Game: "Psi Ops: The Mindgate Conspiracy"
System: PlayStation 2
Published by: Midway
Reviewer: Dr. Boogie
Review: If I haven’t mentioned it before, then let me said it once more: ragdoll physics is hands down one of the greatest innovations in gaming. Forget falling backwards and dying, your enemies will be doing cartwheels once you toss a grenade at their feet. And Midway managed to come up with a great new way to exploit ragdoll physics: psychic powers.
You’re Nick Scryer, an undercover psychic operative who’s so undercover that he had to have his mind erased. Fortunately, they have an injection for that, but it takes several hours and many important plot points to fully restore your memory. But that’s ok, because the first thing you remember is the best part of the game: telekinesis.
You get access to a handful of different psychic abilities over the course of the game, but none are more useful than or as entertaining as telekinesis. Sure, you’ll encounter a box puzzle or two, but for the most part, a “box puzzle” means you’re trying to figure out which box would be best for you to pick up and hurl at a witless guard. Then again, maybe it would be faster to pick up the guard instead and drop him off a cliff, or slam him against the walls a few times, or toss him at your feet so you can take him out execution-style. Yeah, there are some other direct abilities like pyrokinesis, but none can hold a candle to telekinesis.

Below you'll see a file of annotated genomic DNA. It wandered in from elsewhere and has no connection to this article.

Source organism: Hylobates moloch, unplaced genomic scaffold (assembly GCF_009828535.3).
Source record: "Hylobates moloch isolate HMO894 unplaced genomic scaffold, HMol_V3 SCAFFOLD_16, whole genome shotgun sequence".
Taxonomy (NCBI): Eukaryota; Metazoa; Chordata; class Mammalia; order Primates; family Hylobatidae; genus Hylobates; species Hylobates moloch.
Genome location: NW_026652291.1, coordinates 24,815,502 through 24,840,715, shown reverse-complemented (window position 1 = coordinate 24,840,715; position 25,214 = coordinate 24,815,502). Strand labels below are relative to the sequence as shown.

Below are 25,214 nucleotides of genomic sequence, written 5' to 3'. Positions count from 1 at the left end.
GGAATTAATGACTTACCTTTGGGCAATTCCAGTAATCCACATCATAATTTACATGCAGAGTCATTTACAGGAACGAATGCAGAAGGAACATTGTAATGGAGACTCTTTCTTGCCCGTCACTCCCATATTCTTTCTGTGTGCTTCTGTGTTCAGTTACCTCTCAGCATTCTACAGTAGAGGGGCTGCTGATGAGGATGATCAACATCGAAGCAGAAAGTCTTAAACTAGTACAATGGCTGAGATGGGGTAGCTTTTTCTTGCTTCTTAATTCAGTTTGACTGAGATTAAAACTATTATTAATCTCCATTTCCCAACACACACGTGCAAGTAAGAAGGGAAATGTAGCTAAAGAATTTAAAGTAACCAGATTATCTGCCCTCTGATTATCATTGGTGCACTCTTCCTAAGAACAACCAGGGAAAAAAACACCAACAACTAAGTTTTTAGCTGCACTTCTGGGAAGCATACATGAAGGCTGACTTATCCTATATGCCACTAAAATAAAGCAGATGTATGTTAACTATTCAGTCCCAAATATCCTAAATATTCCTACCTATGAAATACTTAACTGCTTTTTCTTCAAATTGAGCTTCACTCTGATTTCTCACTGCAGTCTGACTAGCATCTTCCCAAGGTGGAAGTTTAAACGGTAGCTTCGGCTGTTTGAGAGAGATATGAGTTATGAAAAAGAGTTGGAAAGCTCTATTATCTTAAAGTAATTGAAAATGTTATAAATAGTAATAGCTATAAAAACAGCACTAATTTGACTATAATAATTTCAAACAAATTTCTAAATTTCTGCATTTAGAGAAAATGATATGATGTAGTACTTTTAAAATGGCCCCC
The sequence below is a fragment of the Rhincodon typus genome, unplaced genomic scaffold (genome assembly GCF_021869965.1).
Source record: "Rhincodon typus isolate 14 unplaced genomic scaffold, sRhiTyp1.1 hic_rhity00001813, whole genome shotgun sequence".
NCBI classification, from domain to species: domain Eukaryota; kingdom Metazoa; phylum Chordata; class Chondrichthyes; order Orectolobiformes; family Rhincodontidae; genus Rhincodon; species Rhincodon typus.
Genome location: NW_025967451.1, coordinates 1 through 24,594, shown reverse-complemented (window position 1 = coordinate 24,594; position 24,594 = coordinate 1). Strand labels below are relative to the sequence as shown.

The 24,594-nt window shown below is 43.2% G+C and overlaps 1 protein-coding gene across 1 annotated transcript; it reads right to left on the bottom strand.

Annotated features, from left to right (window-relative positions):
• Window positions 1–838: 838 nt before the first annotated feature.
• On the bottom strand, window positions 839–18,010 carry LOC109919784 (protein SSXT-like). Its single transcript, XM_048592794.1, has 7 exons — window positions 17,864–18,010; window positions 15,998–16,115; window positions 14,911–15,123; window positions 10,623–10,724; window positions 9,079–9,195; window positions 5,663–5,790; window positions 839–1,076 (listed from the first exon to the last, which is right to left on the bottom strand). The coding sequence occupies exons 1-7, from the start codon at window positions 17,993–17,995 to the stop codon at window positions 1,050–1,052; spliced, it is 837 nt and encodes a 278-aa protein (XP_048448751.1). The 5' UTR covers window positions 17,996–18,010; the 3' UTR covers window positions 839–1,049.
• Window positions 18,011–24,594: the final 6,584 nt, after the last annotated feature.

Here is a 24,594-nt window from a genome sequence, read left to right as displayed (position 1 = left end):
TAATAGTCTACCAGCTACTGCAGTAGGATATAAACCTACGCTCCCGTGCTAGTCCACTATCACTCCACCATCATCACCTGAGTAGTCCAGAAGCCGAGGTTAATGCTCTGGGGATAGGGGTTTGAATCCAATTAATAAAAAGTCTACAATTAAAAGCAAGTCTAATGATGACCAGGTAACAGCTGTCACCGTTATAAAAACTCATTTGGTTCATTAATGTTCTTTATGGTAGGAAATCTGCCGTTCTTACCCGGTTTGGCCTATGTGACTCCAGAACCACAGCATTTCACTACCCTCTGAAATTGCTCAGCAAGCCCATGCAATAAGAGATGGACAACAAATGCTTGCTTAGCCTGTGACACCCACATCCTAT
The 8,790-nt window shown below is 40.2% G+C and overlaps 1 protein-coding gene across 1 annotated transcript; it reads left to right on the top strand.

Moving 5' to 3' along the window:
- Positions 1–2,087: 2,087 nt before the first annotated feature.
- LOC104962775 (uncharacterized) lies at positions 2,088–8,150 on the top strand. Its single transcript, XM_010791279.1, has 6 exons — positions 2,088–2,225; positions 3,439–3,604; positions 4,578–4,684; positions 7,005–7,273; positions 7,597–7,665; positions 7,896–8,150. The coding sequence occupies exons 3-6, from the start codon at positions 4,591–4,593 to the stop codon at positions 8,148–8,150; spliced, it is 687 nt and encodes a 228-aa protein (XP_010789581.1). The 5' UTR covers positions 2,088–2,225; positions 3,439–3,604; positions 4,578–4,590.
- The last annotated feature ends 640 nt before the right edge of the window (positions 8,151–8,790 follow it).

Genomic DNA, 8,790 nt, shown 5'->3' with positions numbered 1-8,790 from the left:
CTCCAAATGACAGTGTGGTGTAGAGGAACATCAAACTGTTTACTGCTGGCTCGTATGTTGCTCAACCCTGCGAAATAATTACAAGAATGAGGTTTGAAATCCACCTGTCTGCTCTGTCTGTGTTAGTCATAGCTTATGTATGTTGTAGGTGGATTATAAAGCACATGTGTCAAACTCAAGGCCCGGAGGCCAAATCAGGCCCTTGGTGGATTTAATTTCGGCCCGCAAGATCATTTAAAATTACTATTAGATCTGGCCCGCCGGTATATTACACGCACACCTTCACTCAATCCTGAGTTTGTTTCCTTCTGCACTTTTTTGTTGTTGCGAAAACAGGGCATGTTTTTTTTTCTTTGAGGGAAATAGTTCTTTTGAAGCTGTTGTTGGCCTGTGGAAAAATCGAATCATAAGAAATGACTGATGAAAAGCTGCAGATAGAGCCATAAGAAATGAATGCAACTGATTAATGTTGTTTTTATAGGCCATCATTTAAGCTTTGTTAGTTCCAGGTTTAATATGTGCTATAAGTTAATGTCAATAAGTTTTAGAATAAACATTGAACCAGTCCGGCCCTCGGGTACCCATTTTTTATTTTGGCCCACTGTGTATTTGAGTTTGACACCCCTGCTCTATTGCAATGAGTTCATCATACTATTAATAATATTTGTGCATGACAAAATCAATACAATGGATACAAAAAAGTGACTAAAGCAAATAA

The other abilities do, however, allow you to take a different approach to each combat situation you walk into. Sure, you could pick up a soldier and toss him into his buddies, but what if you mind control’ed one of the soldiers, used him to kill his buddies, and then made him do a swan dive off the edge of a building? What if you lit one of them on fire first, and then tossed his flaming corpse at his friends? The possibilities are where the game really shines.
The only part I was disappointed with, other than the shortness of the game, was the last power you get: aural viewing. It basically allows you to see hidden things. That’s it. Every other power has some kind of practical purpose that lets you put a new spin on combat, but aural viewing is only used in the final portion of the game, and not for any of the normal combat fare. The developers had to throw in numerous heretofore unseen (no pun intended) elements that can only be overcome with aural viewing, and even then all it involves is moving around something or using it to solve a puzzle. It’s pretty weak, especially considering it’s the last power you “awaken”.
Aside from that, though, the game is a blast. You don’t get too involved with the story thanks to some bad writing and voice acting that ranges from “mediocre” to “strained grunts all the time”, but it’s still worth playing, if for no better reason than for how quickly you can get in and start throwing things around.
(Scored on a 0.5 - 5 pickles rating: 0.5 being the worst and 5 being the best)
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